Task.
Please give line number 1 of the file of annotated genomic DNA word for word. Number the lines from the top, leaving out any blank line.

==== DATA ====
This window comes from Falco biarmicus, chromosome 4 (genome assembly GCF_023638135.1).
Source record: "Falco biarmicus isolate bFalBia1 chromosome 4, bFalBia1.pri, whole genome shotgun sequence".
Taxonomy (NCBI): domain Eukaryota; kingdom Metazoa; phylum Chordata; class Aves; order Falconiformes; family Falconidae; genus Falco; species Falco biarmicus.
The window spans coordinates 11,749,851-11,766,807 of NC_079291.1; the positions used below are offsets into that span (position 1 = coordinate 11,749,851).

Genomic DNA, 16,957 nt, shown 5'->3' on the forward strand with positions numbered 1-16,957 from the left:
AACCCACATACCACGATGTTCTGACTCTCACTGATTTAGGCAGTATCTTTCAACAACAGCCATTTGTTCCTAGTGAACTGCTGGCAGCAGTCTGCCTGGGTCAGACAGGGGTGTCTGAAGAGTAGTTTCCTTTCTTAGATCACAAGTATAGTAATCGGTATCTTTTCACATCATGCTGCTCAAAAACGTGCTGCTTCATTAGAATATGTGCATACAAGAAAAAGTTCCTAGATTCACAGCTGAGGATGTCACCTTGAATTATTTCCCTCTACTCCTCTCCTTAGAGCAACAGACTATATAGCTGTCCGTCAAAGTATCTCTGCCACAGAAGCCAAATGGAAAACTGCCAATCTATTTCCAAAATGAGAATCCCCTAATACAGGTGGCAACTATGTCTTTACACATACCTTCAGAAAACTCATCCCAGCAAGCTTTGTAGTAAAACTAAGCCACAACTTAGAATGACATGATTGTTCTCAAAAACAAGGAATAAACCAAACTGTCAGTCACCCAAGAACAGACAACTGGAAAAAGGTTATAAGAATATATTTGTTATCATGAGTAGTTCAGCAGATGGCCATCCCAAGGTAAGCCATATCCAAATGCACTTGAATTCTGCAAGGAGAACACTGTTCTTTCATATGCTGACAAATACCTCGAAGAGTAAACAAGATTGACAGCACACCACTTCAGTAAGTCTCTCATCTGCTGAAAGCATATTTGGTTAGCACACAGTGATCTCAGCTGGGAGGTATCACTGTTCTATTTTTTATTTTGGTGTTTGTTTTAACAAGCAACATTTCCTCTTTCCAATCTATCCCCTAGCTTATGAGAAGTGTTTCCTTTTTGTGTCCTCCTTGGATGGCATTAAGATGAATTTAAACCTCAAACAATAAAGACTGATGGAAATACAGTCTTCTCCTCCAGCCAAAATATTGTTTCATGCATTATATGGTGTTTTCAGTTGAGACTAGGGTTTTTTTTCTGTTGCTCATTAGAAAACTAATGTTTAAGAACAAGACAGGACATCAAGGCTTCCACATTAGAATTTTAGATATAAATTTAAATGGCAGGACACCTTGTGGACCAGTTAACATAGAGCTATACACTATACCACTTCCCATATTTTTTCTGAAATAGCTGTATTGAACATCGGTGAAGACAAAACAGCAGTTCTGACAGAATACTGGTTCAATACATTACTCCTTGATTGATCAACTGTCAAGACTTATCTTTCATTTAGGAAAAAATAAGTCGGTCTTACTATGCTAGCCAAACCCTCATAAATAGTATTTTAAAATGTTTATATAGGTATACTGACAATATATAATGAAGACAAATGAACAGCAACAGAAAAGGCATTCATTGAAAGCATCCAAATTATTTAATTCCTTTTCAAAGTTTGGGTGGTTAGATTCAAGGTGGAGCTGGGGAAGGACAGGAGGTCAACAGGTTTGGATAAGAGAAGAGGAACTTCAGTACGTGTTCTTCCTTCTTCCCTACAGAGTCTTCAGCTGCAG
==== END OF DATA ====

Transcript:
This window comes from Falco biarmicus, chromosome 4 (genome assembly GCF_023638135.1).